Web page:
In a news conference this morning, New York Attorney General Eric Schneiderman announced that he was filing a lawsuit against Charter Communications over slower than advertised speeds. The suit seeks compensation for Charter customers, starting in 2012, that received speeds slower than what they paid for.

Charter Communications is the parent company of Spectrum, the former Time Warner Cable. Schneiderman was very upfront in his criticism of Charter saying customers have "long suspected" the fraud and that had been indeed been ripped off.

Schneiderman's report culminates a 16-month investigation in which the office determined that customers on the 300Mbps plan received only 85Mbps on average. In the lawsuit, he claims Charter employees knew network issues would cause slow speeds, but they continued to falsely advertise the higher speed plans. Wi-Fi speeds were found to be up to 80% deficient as well.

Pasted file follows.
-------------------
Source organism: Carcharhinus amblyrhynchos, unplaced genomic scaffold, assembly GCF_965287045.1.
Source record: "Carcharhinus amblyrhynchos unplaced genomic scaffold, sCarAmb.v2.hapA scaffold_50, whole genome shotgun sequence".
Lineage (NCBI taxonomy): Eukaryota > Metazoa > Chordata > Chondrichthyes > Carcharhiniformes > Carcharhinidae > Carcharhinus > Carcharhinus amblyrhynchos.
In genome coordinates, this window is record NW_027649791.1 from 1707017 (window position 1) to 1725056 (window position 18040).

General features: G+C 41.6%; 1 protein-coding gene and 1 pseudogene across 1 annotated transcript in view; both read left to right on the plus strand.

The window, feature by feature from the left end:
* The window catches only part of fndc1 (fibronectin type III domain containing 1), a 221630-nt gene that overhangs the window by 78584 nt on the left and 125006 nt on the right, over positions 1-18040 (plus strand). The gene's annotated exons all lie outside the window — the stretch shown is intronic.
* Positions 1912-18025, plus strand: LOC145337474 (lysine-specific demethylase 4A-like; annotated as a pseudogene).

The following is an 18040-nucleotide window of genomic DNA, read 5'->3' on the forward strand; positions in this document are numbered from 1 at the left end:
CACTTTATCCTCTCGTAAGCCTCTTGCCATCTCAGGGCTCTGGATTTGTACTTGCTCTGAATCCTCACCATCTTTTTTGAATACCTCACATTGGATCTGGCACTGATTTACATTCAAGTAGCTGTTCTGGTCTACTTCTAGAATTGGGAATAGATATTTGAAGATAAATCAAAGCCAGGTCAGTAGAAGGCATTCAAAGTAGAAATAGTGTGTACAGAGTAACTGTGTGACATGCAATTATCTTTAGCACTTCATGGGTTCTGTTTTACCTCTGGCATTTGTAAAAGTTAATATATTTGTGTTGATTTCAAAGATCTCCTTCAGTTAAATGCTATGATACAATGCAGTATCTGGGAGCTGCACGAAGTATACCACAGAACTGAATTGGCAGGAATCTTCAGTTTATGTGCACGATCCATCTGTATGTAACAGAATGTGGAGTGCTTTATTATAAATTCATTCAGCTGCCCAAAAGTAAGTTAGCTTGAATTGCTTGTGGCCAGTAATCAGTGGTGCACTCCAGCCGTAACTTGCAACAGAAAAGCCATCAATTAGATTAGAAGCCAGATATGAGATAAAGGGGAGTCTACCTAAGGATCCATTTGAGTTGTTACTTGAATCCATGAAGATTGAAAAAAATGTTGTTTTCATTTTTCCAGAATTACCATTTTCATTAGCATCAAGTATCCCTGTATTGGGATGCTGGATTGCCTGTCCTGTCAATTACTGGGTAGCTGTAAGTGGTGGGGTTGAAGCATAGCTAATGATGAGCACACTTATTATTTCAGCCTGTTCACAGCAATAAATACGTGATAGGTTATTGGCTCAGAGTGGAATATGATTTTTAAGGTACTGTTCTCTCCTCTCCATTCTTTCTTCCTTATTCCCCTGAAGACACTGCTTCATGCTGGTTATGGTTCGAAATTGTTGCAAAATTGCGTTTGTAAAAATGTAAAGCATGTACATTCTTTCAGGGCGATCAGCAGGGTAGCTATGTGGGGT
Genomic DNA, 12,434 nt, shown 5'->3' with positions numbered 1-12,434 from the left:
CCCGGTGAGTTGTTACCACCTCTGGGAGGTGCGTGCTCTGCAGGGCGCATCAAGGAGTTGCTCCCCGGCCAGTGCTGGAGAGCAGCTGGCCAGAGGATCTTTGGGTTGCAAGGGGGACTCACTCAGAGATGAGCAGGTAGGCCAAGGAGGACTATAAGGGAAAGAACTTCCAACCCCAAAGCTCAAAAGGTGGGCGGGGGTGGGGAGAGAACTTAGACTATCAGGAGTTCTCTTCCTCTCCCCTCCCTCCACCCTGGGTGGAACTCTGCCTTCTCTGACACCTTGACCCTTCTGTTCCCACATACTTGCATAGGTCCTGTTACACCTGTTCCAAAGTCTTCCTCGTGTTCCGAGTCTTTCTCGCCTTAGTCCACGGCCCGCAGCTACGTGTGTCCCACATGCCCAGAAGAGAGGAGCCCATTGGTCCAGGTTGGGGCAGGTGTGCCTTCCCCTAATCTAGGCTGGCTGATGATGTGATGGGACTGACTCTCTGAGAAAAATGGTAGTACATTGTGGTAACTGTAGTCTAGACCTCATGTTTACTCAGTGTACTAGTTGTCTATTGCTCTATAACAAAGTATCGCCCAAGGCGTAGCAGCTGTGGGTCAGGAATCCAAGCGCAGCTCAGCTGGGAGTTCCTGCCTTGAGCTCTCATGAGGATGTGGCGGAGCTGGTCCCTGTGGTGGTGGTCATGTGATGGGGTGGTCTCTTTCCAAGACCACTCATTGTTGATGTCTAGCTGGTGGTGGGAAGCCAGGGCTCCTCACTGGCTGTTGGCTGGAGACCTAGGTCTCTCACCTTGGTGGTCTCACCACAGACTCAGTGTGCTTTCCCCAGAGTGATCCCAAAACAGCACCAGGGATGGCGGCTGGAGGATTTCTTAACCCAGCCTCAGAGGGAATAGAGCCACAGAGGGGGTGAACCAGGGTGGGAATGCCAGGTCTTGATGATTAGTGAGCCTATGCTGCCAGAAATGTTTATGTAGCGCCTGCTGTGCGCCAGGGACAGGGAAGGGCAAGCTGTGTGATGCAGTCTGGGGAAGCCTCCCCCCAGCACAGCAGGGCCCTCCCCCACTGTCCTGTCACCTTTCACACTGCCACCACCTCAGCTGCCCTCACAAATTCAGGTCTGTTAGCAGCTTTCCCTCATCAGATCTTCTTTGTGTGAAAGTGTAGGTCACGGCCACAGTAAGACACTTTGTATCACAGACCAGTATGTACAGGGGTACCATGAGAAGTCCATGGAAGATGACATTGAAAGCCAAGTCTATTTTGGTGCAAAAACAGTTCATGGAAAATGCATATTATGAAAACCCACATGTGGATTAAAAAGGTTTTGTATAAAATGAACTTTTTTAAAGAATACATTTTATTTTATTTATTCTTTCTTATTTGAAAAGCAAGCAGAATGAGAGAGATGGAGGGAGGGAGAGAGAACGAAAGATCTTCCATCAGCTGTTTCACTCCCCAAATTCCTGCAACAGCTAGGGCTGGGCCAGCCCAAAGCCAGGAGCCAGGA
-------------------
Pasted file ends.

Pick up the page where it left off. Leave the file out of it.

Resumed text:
An internal email revealed sales personnel routinely installed out-of-date modems that weren't even physically capable of speeds above 100Mbps, and that Spectrum planned to continue this practice. Spectrum also ignored complaints from its own engineers over the technical limitations of the hardware.

The investigation was started when Charter bought Time Warner Cable, then renamed to Spectrum. Slower than advertised speeds were found right away and the attorney general's office issued a warning in June 2016, but it appears nothing was done about it. Charter claims they are "disappointed" in the lawsuit since it covers speeds from before the acquisition.